Gaussian Headquarters, Wallingford, CT
Research & Development
Michael Frisch is the President of Gaussian. He obtained his Ph.D. from Carnegie-Mellon University under Professor John Pople. His research interests are methods for representing electron correlation, density functional theory, and theoretical prediction of spectra. Full Profile…
Gary Trucks is the Vice President of Research and Development at Gaussian. He got his Ph.D. from the University of Florida with Professor Rod Bartlett. His research interests are post-SCF methods, ground and excited state properties, and calibration and development of Density Functional Theory. Full Profile…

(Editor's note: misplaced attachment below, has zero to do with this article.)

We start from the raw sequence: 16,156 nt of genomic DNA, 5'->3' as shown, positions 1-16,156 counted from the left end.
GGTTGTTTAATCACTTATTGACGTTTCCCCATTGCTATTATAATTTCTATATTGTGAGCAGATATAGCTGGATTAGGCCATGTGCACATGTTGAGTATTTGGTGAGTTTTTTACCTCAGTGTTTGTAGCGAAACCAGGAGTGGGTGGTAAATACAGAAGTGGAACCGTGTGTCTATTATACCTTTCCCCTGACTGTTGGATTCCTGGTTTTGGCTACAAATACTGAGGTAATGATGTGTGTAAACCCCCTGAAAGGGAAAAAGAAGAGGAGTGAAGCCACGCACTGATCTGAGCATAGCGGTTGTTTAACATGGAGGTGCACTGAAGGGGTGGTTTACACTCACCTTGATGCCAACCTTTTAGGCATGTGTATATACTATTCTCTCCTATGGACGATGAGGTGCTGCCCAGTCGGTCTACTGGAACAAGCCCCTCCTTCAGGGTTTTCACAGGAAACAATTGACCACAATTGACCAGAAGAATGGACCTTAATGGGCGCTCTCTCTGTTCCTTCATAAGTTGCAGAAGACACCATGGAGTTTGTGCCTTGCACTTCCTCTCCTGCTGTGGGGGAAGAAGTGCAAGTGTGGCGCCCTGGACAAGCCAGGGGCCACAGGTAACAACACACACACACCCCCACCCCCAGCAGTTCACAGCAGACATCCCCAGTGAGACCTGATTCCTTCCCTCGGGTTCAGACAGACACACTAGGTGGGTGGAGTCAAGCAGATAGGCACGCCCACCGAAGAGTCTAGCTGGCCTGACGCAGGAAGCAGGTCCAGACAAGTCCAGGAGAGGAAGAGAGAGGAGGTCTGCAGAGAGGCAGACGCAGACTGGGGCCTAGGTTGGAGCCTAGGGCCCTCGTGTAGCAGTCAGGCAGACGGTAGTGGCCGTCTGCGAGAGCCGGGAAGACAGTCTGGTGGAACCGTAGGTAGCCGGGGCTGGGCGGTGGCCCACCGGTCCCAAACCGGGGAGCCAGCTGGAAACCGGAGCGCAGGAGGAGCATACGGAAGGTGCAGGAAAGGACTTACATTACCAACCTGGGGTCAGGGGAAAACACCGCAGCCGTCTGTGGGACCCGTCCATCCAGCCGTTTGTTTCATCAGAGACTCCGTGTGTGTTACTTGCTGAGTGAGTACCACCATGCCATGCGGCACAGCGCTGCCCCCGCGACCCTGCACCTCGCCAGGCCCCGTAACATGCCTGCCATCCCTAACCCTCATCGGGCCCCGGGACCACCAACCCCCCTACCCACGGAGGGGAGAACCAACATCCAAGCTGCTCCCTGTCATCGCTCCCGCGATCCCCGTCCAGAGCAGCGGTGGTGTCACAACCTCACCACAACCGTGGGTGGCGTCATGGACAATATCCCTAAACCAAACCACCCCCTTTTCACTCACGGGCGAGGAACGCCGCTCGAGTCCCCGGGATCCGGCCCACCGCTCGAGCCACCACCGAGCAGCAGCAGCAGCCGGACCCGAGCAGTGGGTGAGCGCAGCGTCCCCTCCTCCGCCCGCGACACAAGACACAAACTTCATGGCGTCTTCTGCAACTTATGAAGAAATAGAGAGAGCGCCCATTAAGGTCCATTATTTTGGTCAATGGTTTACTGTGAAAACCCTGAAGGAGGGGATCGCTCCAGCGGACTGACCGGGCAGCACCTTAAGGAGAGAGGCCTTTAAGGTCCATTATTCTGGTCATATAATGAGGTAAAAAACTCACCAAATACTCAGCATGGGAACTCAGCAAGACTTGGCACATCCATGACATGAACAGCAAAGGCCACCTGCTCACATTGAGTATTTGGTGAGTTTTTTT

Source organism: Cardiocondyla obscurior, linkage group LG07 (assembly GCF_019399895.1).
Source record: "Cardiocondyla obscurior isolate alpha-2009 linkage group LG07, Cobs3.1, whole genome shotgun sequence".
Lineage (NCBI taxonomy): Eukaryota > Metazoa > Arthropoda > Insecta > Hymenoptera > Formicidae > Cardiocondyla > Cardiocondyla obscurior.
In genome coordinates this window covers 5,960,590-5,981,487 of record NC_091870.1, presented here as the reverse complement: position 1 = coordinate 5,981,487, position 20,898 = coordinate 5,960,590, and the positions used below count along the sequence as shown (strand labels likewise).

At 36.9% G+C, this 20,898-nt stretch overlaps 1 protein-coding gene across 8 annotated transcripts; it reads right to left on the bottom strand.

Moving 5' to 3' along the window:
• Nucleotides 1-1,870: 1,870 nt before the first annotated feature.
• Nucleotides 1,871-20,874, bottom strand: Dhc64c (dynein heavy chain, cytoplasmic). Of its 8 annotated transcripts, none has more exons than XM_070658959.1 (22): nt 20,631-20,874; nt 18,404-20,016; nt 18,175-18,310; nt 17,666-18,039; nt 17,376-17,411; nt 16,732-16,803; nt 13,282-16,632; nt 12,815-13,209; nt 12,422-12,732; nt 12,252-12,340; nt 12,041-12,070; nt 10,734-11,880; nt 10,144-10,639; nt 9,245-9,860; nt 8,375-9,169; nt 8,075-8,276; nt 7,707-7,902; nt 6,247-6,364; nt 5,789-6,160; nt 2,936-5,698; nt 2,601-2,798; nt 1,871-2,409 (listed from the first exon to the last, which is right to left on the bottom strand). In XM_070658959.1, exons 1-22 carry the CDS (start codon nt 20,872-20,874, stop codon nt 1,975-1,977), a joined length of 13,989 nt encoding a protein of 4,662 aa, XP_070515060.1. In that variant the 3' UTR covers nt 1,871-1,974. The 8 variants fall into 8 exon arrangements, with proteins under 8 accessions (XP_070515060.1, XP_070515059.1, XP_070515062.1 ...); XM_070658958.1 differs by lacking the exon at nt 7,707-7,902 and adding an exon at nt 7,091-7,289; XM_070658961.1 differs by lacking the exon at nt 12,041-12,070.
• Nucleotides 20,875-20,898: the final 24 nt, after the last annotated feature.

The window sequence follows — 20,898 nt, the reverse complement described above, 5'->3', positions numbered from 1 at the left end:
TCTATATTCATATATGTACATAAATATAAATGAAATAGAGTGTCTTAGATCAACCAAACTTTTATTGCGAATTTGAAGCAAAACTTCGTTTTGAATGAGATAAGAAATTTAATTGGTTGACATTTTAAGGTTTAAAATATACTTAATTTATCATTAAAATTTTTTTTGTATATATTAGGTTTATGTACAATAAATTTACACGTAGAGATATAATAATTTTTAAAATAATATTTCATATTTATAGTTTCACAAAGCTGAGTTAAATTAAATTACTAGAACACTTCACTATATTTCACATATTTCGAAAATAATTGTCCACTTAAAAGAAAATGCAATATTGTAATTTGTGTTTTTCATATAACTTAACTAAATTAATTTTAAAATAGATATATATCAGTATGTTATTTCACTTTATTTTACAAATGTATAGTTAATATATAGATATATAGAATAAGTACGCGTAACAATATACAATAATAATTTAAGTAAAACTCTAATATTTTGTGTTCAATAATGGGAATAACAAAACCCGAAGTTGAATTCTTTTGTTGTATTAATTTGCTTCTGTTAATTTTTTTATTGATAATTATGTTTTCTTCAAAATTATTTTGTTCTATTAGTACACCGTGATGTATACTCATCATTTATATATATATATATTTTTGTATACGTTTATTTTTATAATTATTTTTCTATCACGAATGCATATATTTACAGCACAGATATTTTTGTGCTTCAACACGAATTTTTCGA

Jim Cheeseman is a Research Scientist for Gaussian. He graduated from McMaster University of Hamilton, Ontario with a Ph.D. in Theoretical Chemistry, studying under Professor Richard Bader. He researches chiroptical methods. Full Profile…
Giovanni Scalmani is a Research Scientist for Gaussian. He got his Ph.D. from the University of Milan. He was a researcher at the University of Naples “Frederico II.” His research interests include Density Functional Theory (DFT), Time Dependent DFT (TD-DFT) and the two-component Generalized Kohn-Sham (GKS) methods. Full Profile…
Alek Marenich is a Research Scientist for Gaussian. He got his Ph.D. from Ivanovo State University of Chemistry and Technology in the Russian Federation. Previously, he was a Research Associate at the University of Minnesota under Donald Truhlar. Full Profile…